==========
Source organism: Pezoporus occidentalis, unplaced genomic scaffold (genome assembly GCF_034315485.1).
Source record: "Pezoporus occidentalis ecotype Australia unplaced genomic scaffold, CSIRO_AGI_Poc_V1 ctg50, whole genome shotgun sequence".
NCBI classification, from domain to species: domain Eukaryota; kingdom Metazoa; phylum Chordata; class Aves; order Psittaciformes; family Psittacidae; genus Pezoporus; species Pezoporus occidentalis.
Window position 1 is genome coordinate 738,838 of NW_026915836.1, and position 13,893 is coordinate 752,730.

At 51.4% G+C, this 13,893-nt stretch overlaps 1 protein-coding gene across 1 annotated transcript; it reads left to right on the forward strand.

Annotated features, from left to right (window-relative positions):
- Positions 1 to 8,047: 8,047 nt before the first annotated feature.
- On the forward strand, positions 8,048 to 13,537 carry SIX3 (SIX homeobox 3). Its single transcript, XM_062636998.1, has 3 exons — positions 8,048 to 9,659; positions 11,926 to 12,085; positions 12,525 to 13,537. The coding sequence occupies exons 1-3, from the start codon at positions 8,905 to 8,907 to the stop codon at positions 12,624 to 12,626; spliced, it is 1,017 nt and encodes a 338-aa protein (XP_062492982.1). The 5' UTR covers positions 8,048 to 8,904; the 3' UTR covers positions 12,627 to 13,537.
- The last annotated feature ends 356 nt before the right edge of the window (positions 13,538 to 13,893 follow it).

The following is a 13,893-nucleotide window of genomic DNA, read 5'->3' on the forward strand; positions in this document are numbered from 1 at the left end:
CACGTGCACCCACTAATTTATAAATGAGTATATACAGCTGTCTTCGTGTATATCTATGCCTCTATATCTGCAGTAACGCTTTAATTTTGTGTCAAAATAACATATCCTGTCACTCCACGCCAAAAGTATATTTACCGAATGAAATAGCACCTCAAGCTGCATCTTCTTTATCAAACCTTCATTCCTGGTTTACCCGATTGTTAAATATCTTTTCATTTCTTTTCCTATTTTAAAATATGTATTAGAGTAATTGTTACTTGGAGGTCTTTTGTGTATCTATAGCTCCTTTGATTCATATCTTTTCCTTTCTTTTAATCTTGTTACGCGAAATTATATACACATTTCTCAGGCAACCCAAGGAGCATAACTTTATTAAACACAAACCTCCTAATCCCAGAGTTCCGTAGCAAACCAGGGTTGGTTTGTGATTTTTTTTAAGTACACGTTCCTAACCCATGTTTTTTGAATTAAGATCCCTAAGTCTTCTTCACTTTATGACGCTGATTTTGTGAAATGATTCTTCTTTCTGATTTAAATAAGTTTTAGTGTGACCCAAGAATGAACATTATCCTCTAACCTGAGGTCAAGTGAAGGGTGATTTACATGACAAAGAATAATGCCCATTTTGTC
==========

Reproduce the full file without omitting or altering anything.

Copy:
Source organism: Pezoporus occidentalis, unplaced genomic scaffold (genome assembly GCF_034315485.1).
Source record: "Pezoporus occidentalis ecotype Australia unplaced genomic scaffold, CSIRO_AGI_Poc_V1 ctg50, whole genome shotgun sequence".
NCBI classification, from domain to species: domain Eukaryota; kingdom Metazoa; phylum Chordata; class Aves; order Psittaciformes; family Psittacidae; genus Pezoporus; species Pezoporus occidentalis.
Window position 1 is genome coordinate 738,838 of NW_026915836.1, and position 13,893 is coordinate 752,730.

At 51.4% G+C, this 13,893-nt stretch overlaps 1 protein-coding gene across 1 annotated transcript; it reads left to right on the forward strand.

Annotated features, from left to right (window-relative positions):
- Positions 1 to 8,047: 8,047 nt before the first annotated feature.
- On the forward strand, positions 8,048 to 13,537 carry SIX3 (SIX homeobox 3). Its single transcript, XM_062636998.1, has 3 exons — positions 8,048 to 9,659; positions 11,926 to 12,085; positions 12,525 to 13,537. The coding sequence occupies exons 1-3, from the start codon at positions 8,905 to 8,907 to the stop codon at positions 12,624 to 12,626; spliced, it is 1,017 nt and encodes a 338-aa protein (XP_062492982.1). The 5' UTR covers positions 8,048 to 8,904; the 3' UTR covers positions 12,627 to 13,537.
- The last annotated feature ends 356 nt before the right edge of the window (positions 13,538 to 13,893 follow it).

The following is a 13,893-nucleotide window of genomic DNA, read 5'->3' on the forward strand; positions in this document are numbered from 1 at the left end:
CACGTGCACCCACTAATTTATAAATGAGTATATACAGCTGTCTTCGTGTATATCTATGCCTCTATATCTGCAGTAACGCTTTAATTTTGTGTCAAAATAACATATCCTGTCACTCCACGCCAAAAGTATATTTACCGAATGAAATAGCACCTCAAGCTGCATCTTCTTTATCAAACCTTCATTCCTGGTTTACCCGATTGTTAAATATCTTTTCATTTCTTTTCCTATTTTAAAATATGTATTAGAGTAATTGTTACTTGGAGGTCTTTTGTGTATCTATAGCTCCTTTGATTCATATCTTTTCCTTTCTTTTAATCTTGTTACGCGAAATTATATACACATTTCTCAGGCAACCCAAGGAGCATAACTTTATTAAACACAAACCTCCTAATCCCAGAGTTCCGTAGCAAACCAGGGTTGGTTTGTGATTTTTTTTAAGTACACGTTCCTAACCCATGTTTTTTGAATTAAGATCCCTAAGTCTTCTTCACTTTATGACGCTGATTTTGTGAAATGATTCTTCTTTCTGATTTAAATAAGTTTTAGTGTGACCCAAGAATGAACATTATCCTCTAACCTGAGGTCAAGTGAAGGGTGATTTACATGACAAAGAATAATGCCCATTTTGTC